Hubble gives best look yet at first confirmed interstellar comet - Comet 2I/Borisov

Hubble gives best look yet at first confirmed interstellar comet - Comet 2I/Borisov

NASA's Hubble space telescope provided astronomers with the best look yet at Comet 2I/Borisov, the first confirmed interstellar comet, on October 12, 2019. The observation is the sharpest view ever of the said comet. Hubble showed a central concentration of dust around the icy nucleus.

Comet 2I/Borisov is the second interstellar object observed to have passed through our solar system. The first was dubbed 'Oumuamua' in 2017, which swung within 38 million km (24 million miles) of the Sun, before shooting out of the solar system.

"Whereas ‘Oumuamua looked like bare rock, Borisov is really active, more like a normal comet. It’s a puzzle why these two are so different," said David Jewitt of UCLA, leader of the Hubble team who observed the comet.

On October 12, 2019, the NASA/ESA Hubble Space Telescope observed Comet 2I/Borisov at a distance of approximately 420 million km (260 million miles) from Earth. The comet is believed to have arrived here from another planetary system elsewhere in our galaxy. Credit: NASA, ESA, D. Jewitt (UCLA)

The comet gives invaluable clues to the chemical composition, structure, and dust characteristics of planetary building blocks apparently forged in an alien star system far away from a long time ago.

"Because another star system could be quite different from our own, the comet could have experienced significant changes during its long interstellar journey. Yet its properties are very similar to those of the Solar System’s building blocks, and this is very remarkable," explained Amaya Moro-Martin of the Space Telescope Science Institute in Baltimore, Maryland.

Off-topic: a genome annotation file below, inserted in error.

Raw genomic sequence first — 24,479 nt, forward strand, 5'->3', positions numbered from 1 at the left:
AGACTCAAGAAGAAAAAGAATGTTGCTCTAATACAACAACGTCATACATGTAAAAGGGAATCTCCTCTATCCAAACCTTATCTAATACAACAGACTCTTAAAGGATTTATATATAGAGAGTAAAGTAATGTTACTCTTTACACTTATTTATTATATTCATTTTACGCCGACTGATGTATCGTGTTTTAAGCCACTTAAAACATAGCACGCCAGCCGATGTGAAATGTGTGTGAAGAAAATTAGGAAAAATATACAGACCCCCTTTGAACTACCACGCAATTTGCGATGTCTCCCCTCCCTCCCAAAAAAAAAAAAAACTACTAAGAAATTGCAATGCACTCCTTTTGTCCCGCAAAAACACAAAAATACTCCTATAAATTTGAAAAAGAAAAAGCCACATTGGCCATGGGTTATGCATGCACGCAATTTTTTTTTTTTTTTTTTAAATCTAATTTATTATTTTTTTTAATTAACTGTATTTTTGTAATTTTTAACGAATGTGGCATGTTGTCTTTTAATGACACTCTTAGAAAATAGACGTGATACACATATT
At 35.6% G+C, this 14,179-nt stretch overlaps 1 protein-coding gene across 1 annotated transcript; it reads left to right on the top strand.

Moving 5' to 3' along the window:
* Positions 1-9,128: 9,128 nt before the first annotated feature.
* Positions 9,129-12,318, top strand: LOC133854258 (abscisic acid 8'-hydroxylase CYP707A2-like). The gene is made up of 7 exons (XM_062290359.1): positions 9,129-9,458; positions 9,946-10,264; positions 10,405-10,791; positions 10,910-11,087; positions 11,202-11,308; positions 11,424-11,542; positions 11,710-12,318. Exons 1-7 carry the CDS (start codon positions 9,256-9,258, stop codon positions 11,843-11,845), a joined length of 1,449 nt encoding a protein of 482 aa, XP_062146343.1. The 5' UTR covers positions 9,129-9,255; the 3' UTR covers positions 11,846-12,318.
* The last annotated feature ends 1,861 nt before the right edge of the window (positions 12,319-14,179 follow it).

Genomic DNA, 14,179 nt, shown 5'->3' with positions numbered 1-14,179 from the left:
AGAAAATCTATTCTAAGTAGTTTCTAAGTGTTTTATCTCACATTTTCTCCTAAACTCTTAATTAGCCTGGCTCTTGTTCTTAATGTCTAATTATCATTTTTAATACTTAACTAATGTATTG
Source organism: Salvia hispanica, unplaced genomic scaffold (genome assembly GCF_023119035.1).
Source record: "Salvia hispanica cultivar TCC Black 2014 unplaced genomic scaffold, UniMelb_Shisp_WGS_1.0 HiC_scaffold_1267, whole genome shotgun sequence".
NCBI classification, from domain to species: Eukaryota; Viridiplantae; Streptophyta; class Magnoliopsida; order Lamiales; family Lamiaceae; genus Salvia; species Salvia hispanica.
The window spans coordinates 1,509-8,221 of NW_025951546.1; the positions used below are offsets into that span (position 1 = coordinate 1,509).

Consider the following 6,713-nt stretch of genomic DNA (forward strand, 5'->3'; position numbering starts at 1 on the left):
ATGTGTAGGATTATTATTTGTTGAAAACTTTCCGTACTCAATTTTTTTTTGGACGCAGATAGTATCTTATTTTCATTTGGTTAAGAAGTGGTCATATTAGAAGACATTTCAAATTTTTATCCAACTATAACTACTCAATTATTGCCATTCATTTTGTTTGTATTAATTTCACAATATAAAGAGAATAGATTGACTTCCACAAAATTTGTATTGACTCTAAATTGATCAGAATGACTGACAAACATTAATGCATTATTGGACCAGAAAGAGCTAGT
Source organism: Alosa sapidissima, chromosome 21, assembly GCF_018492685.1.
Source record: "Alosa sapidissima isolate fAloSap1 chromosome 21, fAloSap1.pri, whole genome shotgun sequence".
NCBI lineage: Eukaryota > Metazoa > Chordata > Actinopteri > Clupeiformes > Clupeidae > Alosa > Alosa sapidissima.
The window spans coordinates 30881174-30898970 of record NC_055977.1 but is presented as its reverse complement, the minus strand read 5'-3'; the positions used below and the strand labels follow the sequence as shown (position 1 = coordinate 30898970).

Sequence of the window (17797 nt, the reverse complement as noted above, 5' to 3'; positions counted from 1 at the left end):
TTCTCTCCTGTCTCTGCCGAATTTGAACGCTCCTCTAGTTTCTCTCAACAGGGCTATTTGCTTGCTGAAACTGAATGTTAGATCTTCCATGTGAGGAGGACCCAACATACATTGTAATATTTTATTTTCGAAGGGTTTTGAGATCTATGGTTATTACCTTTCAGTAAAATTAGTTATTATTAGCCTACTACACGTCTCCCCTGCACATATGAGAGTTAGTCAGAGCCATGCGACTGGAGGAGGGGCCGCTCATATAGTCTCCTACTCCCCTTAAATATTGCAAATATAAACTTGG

Hubble telescope captured the comet at approximately 420 million km (261 million miles) from Earth. It is now heading towards the Sun and will make its closest approach on December 7, when it will be twice as far from the Sun as Earth. It is blazing along at the velocity of 150 000 km/h (93 206 mph).

By mid-2020, the comet will be traveling back into interstellar space where it will drift for million years before arriving at another star system.

This illustration shows the path of comet 2I/Borisov through our Solar System. This visitor came from interstellar space along a hyperbolic trajectory. It is only the second known intruder to zoom through our Solar System (the interstellar object ‘Oumuamua was detected in 2017). As the graphic shows, the comet’s straight path across interstellar space is slightly deflected by the gravitational pull of our Sun. The comet is traveling so fast, at over 155 000 km/h, it will eventually leave the Solar System. The panel on the right shows the comet’s position relative to Earth when the NASA/ESA Hubble Space Telescope observed it on 12 October 2019, when it was 420 million kilometers from Earth. Credit: NASA, ESA, J. Olmsted, F. Summers (STScI).

Astronomer Gennady Borisov discovered the comet on August 30, 2019. After a week of observations by astronomers worldwide, the International Astronomical Union's Minor Planet Center calculated an orbit for the comet which indicated that it was from interstellar space.

2I/Borisov and Oumuamua mark the start of the discoveries of our solar system's interstellar visitors. Future Hubble observations of Borisov are planned through January 2020.

Featured image credit: NASA, ESA, D. Jewitt (UCLA)


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